There’s a big difference between how Australians expect to feel when drinking alcohol and the reality of how they actually feel after their last drinking episode, with the nation’s most comprehensive annual alcohol poll finding there’s less upside and more downside than drinkers imagine.
Now in its seventh year, the Annual alcohol poll 2016: Attitudes and behaviours found the majority of those who drink to get drunk expect to feel happy (56 per cent), and relaxed (54 per cent), with 31 per cent of drinkers expecting to feel a sense of social belonging.
Yet in reality drinkers’ expectations fell well short; with only 28 per cent of drinkers feeling happy after downing alcohol, 31 per cent feeling relaxed and just 15 per cent achieving that sense of belonging.
And when it comes to negative impacts, the difference between expectation and reality is just as pronounced; with 29 per cent of drinkers reporting feeling tired after the last time they were drunk, despite only 13 per cent expecting to feel drowsy. Similarly, 17 per cent were sick (although only five per cent anticipated this), seven per cent felt unattractive (in contrast to four per cent) and 13 per cent felt regret (where only six per cent had predicted that outcome).
Each year the Foundation for Alcohol Research and Education’s (FARE) national alcohol poll provides valuable trend data and insights into community perspectives on alcohol.
In 2016, it found that alcohol is consumed by 78 per cent of Australian adults, with bottled wine continuing to be the beverage of choice (preferred by 33 per cent), ahead of regular strength beer (19 per cent) and spirits (16 per cent). However, not all these people are responsible moderate drinkers, with 37 per cent of Australians admitting they drink alcohol with the specific intent to get drunk.
Conducted by Galaxy Research, the 2016 poll also once again highlighted the nation’s concerns about alcohol; with almost eight in ten Australians indicating that our country has a problem with excess drinking or alcohol abuse (78 per cent), and the majority calling for more to be done to reduce the harm that alcohol causes (78 per cent).
Awareness of the issue and a concern for the level of alcohol use and misuse in the community is reflected in Australians’ support for evidence-based policy measures that would reduce alcohol harms.
More than eight in ten Australians (82 per cent) support measures that would see pubs, clubs and bars close at 3am or earlier, 70 per cent of Australians support a ban on alcohol advertising on television before 8:30pm, and for the first time in the history of the poll, more than half of those surveyed (51 per cent) support increasing the tax on alcohol in order to pay for alcohol-related treatment and prevention initiatives.
FARE Chief Executive Michael Thorn says the alcohol industry is fast finding itself out of step with community attitudes wanting change to Australia’s unhealthy relationship with booze and are ready and willing to embrace the measures which would reduce the harms.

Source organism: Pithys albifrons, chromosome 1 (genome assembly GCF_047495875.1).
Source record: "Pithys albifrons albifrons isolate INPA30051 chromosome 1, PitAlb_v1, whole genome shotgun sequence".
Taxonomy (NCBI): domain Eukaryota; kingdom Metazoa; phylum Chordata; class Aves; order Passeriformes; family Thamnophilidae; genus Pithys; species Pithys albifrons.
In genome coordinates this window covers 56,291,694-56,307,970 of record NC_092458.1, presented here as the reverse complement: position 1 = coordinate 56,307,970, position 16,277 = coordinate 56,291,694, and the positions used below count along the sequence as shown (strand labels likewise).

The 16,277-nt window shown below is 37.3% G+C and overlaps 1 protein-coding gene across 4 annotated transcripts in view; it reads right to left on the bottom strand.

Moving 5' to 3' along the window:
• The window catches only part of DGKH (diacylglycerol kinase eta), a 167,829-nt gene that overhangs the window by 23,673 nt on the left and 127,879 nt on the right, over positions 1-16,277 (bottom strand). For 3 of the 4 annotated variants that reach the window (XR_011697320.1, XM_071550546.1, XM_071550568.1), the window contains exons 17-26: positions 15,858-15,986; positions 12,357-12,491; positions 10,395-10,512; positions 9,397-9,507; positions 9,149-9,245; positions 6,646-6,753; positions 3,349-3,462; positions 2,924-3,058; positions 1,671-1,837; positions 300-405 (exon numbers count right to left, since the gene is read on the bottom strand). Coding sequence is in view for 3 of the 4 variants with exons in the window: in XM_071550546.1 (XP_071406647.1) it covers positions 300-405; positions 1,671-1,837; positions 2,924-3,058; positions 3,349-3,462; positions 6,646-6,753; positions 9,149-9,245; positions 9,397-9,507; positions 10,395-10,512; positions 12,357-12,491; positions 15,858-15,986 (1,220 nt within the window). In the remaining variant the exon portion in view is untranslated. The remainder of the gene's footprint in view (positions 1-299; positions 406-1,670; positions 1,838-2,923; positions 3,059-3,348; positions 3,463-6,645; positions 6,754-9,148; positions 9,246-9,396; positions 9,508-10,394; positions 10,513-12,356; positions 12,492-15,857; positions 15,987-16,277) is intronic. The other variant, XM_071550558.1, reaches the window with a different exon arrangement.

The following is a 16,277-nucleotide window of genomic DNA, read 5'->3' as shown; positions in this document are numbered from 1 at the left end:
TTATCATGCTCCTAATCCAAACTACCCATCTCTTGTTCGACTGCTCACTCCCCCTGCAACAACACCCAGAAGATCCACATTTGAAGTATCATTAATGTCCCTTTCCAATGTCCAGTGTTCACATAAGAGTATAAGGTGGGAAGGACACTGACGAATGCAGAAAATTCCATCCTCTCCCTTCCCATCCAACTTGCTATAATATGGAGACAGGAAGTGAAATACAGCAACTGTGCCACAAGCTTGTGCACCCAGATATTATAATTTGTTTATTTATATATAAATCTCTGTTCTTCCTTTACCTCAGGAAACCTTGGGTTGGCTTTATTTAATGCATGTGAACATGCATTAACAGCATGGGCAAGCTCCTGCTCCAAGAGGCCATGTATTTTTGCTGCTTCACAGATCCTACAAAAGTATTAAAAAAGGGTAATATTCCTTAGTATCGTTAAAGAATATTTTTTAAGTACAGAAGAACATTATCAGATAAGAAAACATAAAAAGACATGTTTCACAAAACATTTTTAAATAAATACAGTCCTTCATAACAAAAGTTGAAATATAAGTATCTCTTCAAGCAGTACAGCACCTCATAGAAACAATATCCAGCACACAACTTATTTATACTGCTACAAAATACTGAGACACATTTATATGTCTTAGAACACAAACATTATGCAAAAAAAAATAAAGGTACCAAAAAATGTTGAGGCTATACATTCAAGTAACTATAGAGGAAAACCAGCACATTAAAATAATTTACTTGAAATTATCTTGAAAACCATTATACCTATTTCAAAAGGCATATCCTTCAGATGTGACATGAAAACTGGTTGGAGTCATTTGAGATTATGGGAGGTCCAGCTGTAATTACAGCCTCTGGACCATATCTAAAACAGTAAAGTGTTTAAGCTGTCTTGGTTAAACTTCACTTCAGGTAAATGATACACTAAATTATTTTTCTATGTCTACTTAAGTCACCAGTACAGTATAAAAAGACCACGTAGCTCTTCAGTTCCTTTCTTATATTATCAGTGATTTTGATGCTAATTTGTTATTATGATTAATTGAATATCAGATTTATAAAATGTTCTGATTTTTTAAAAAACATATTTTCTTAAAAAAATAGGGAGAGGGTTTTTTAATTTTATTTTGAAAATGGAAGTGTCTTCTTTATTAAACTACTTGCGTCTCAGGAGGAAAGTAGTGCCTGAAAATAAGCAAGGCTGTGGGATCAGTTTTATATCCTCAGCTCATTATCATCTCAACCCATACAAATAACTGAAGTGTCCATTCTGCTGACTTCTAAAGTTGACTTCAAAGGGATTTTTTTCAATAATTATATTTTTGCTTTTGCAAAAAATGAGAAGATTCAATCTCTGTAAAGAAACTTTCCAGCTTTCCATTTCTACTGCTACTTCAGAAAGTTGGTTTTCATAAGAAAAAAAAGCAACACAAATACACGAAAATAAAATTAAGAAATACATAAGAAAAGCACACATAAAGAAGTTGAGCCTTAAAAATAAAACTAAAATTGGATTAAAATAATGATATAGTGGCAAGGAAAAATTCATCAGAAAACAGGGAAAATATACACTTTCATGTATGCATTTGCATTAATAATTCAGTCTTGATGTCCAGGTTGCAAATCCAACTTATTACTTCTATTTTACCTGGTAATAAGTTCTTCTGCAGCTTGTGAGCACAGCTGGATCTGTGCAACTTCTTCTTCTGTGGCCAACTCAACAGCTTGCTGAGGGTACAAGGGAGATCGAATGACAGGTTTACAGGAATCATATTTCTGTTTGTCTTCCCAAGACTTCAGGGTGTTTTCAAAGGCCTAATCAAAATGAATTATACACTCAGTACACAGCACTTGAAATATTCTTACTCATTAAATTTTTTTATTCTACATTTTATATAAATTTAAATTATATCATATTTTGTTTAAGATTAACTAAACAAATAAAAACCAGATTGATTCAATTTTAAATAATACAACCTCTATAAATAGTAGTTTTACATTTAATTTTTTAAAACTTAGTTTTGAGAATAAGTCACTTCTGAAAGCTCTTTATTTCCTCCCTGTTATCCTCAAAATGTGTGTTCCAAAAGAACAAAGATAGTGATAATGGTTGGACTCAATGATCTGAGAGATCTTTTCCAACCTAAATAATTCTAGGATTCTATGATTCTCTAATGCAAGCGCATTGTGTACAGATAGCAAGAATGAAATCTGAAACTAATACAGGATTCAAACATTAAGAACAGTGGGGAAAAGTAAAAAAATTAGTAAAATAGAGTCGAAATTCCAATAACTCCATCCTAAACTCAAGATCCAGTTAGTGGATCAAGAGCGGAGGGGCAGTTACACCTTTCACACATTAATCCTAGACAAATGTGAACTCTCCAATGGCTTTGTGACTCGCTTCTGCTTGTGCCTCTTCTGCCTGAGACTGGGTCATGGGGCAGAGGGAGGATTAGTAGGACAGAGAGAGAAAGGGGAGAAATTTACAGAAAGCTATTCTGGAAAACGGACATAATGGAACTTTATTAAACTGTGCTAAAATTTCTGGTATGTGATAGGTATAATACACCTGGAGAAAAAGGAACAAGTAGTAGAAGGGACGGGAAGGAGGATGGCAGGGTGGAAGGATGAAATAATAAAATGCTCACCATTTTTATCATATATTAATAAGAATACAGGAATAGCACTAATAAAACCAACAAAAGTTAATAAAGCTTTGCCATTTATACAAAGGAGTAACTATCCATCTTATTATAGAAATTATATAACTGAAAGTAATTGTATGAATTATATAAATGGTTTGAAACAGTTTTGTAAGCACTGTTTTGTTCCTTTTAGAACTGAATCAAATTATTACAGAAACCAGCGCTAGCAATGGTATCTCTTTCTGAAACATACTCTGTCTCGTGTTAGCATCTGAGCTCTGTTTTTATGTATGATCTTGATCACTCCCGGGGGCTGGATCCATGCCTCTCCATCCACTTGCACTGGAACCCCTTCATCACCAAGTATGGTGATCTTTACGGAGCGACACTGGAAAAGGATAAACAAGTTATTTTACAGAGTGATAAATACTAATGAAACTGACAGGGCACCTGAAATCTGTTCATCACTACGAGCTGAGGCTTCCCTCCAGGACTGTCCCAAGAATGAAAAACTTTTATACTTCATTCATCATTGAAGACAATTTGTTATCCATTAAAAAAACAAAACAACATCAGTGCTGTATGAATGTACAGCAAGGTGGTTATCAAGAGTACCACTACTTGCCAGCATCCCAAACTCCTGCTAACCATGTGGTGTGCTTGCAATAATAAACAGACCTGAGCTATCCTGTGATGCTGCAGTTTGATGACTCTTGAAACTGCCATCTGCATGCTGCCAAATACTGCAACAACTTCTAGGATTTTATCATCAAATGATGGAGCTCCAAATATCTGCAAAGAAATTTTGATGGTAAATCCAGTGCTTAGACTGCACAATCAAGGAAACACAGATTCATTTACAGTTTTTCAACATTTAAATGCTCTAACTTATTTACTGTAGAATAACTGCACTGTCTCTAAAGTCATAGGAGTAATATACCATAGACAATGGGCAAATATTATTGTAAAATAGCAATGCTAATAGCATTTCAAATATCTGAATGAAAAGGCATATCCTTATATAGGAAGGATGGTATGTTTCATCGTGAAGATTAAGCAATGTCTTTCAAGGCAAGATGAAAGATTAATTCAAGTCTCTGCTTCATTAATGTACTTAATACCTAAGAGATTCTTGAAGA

He believes FARE’s Annual alcohol poll contains an important message for policymakers and political leaders, both for jurisdictions that have already embraced effective and evidence-based measures to reduce alcohol harms as well as those states and territories still considering how best to deal with the problem.
“This is the nation’s most comprehensive poll to examine Australians’ attitudes towards alcohol and their drinking behaviours. Each year it consistently delivers three very clear messages: that Australians recognise we have a problem with alcohol in this country, that a clear majority support the evidence-based solutions which will reduce the harms, and that they want governments to embrace meaningful reform,” Mr Thorn said.
2016 was the first year that the poll examines the differences between how Australians presume they’ll feel when consuming alcohol and the reality of how they actually feel, with the findings suggesting that for most drinkers those expectations are not being met.
FARE Director of Policy and Research Caterina Giorgi says while alcohol industry advertising might try hard to suggest that Australians will find happiness, popularity and attractiveness in every bottle, the reality for most Australians is very different.
“When we look at the poll we see that Aussies who drink to get drunk expect to feel happy and relaxed, and tend to downplay the chances of feeling tired, sick or unattractive. They tend to buy into the alcohol industry advertising spin. The reality is very different, with drinkers far more likely to have experienced negative consequences, and far less likely to have felt happy or relaxed,” Ms Giorgi said.
In addition to the emotional toll, Australians are engaging in a range of negative behaviours after knocking a few back; with reports of vomiting (40 per cent), driving a car (19 per cent), and having an argument (19 per cent) under the influence.
A further 29 per cent have been affected by alcohol-related violence, six in every ten Australians regard the city centre to be unsafe on a Saturday night, and 23 per cent of parents say their children have been harmed or put at risk because of someone else’s drinking.
Mr Thorn says the poll provides an important but troubling insight into the extent of alcohol harms in Australia.
“In Australia, alcohol is responsible for 15 deaths and 430 hospitalisations every day. The poll tells us that almost three in ten Australians have been affected by alcohol-related violence I think it is very clear that we still have a long way to go with changing Australia’s toxic relationship with alcohol that causes more harm than good,” Mr Thorn said.